Sunday, October 31, 2010

A Genuinely Unsatisfying Experience

This election, in part because I will be in Mexico on election day, I became a permanent absentee voter.  So last week my wife and I filled out our ballots and mailed them in.  Compared to the experience of going into the local polling place the experience was a bust.  I wanted to vote because there are several clear choices in this election both on candidates and on propositions.   While many of the views I hold are likely to not be held by a majority of the electorate, this is a chance for me to express my opinion.

I've participated in a couple of wave elections in my lifetime.  This one seems like it will also be a wave - although if the polls are right, California will not track the national polls.   We seem likely to re-elect Jerry Brown as governor after a 28 year hiatus (but one in which he continued to live off the public trough) and to re-elect the least competent member of the US Senate.

But the whole experience of expressing my opinion in the privacy of my home seemed less than thrilling.  It left me cold.   I wonder how others feel about this new way of voting - where at least in California will soon be the majority way to vote.  There are some odd consequences of this new procedure.  For my wife and I there was no chance to influence our vote after the middle of last week - sorry to all you national celebrities who phoned me to personally ask me to vote for X.   All those stupid - my opponent is a known (fill in the blank) - commercials have had no effect on me.  For those who voted earlier - even the new cooked polls (which seem to be almost predominant this year) cannot scare away my vote.   But as I said, the whole experience left me cold.  I wonder if they will continue to reduce the number of poll watchers for election day - we should not need as many as in the past.

If this new trend says we are all too busy to exercise our civic responsibility at one time - then too bad for us.  It also led me to think about whether an enterprising candidate will start to stage early voter election night parties.  Perhaps two weeks before the election, you could invite all your early voters to come and celebrate with you.   As I the whole experience of voting absentee left me cold.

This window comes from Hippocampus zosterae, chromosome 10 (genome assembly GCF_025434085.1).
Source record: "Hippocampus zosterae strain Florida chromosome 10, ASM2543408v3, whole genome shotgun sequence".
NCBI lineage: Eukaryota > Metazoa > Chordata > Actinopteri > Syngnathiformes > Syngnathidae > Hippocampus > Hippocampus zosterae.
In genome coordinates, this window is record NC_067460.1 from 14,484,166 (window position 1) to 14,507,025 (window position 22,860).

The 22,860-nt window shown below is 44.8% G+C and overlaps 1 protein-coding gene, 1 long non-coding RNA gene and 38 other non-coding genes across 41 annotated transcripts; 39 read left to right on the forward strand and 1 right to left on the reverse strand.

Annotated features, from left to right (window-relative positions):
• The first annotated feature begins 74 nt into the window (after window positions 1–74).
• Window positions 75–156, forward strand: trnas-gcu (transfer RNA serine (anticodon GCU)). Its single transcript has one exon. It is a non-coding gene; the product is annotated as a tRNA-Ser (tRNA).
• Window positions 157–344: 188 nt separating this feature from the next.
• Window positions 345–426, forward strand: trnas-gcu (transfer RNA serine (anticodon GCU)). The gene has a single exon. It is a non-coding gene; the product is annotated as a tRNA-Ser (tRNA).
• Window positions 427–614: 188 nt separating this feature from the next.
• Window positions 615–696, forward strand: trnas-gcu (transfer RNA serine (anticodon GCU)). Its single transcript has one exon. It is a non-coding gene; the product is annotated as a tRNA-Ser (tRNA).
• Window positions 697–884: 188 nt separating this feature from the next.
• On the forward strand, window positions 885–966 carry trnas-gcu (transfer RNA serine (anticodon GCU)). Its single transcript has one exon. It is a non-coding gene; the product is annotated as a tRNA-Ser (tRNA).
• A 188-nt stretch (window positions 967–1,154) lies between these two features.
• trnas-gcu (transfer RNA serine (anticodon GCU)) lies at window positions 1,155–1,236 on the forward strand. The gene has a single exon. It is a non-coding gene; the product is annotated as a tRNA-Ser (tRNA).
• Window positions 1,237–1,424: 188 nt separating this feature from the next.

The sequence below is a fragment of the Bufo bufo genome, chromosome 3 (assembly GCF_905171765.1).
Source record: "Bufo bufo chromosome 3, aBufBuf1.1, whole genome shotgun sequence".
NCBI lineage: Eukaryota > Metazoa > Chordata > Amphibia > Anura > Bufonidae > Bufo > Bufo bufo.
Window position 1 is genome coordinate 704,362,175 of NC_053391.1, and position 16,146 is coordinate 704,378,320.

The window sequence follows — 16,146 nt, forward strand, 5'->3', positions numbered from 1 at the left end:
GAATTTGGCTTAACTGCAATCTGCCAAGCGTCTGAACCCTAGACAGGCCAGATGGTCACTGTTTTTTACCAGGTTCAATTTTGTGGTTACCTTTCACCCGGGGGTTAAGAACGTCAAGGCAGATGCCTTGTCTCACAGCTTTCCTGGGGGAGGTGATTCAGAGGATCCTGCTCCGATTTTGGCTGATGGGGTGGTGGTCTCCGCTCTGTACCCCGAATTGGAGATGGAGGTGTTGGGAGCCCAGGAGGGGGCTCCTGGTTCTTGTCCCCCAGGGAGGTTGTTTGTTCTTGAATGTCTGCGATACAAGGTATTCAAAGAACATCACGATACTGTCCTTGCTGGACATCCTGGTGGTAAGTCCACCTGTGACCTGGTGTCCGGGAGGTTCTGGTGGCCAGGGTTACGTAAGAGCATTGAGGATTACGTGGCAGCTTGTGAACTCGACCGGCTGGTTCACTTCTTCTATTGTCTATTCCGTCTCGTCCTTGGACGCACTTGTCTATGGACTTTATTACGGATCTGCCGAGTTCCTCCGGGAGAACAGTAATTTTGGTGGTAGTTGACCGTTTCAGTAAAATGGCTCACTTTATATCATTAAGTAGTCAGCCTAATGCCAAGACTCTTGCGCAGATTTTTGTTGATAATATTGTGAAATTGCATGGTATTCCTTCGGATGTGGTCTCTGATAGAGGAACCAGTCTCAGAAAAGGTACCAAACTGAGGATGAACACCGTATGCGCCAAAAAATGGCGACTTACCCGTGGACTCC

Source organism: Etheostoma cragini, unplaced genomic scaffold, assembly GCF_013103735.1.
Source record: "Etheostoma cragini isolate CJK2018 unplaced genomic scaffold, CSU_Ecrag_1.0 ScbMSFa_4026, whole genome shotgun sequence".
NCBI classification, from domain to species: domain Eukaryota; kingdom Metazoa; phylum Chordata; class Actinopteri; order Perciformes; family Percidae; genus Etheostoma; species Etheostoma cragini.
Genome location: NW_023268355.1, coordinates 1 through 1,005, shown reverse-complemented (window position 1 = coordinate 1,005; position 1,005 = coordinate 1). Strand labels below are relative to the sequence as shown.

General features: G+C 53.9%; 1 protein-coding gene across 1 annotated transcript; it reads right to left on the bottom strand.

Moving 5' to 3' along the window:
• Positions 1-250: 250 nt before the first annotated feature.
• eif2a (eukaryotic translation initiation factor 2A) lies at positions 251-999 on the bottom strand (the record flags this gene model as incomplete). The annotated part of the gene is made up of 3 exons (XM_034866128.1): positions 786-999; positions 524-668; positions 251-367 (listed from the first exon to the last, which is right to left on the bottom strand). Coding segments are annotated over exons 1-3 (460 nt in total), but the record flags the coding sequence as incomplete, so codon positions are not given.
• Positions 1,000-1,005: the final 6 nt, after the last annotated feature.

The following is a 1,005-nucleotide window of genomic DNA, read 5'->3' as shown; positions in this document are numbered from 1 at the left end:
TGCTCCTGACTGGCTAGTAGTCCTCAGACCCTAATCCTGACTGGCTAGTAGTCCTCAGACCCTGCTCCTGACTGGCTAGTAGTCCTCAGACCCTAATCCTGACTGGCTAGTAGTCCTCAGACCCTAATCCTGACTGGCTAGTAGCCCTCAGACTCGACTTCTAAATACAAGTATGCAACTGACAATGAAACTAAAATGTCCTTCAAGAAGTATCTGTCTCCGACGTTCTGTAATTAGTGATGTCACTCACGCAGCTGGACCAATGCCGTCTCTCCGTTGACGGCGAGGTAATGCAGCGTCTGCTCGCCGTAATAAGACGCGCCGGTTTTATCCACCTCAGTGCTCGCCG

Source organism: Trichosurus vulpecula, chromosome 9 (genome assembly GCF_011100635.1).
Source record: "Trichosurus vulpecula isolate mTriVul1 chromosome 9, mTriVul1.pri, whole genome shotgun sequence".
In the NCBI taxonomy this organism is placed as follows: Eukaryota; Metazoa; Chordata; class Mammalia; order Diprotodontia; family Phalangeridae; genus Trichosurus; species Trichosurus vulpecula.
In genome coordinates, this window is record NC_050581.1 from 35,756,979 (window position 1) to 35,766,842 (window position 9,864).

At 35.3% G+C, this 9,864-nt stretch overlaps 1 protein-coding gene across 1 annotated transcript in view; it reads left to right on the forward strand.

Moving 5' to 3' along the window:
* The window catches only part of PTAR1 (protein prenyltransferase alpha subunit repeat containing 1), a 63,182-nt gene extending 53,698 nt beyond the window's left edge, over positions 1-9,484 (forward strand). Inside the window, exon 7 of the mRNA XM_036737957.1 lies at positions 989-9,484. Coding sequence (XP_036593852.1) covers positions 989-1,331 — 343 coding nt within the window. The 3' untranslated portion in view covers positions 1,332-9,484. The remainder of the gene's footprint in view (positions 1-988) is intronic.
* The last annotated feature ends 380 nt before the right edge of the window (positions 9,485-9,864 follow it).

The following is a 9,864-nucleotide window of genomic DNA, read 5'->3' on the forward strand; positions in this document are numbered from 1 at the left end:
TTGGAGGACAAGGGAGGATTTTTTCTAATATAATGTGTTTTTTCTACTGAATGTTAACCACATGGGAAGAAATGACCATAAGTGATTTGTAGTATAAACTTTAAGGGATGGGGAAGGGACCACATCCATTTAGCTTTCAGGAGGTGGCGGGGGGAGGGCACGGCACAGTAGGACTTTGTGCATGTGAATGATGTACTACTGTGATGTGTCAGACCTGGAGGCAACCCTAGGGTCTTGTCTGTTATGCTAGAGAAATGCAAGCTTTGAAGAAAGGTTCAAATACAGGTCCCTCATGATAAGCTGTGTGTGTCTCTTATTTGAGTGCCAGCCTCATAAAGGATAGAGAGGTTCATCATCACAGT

Saturday, October 23, 2010

None Dare Call it Conspiracy - Redux

Angelo Codevilla is a professor of International Relations at Boston University.  In the August issue of the American Spectator he did an article (which was an abridged version of his book - at the left) where he argued that the people who run America have some common characteristics - regardless of their political beliefs.   I had this on my iPad but finally got around to reading it today.

His article reminded me of Gary Allen's classic None Dare Call It Conspiracy.  Codevilla asserts that a vast majority of the "ruling class" come from a small number of elite institutions.  He also argues that their values and the values of what he refers to as the "country class" are fundamentally different.  Included in those values of the latter are things like a belief in American exceptionalism (the understanding that the history of America is exceptional in many ways), support for religious beliefs and belief in the adage that the bigger the state the smaller the individual.  

He points out the the ruling class is distinguished by a number of characteristics - opposition or indifference to all of the things above plus an incompetence in coming up with solutions that make sense and a demand that they use "science" to trump any opposition to their point of view.   From Codeville's perspective,  people who raise questions about whether global warming a real are dismissed as kooks even though some of the opponents of the theories propounded by the allies of Al Gore have been torn apart by many in the scientific community with superb credentials.   He also argues that the economic solutions proposed by the ruling class are a) silly and ineffective (witness the effects of both the Bush and the Obama stimulus packages which raised debt and which most of the American public recognized were mostly bollix). Arrogance describes their MO - but as Churchill once said about Chamberlain - he is a very modest man with a great deal to be modest about.  Codeville also argues that the Obama health plan is a pure example of the roughshod way that these elites deal with opponents.  Few people who voted for the bill knew what it actually did - although outside sources recognized that the bill would raise not lower costs and diminish not increase the range of care options.  He argues that they make up for their incompetence by making their proposals complicated.   Remember (hopefully soon to be former) Speaker Pelosi saying (like good children) we did not need to know what was in the health care bill.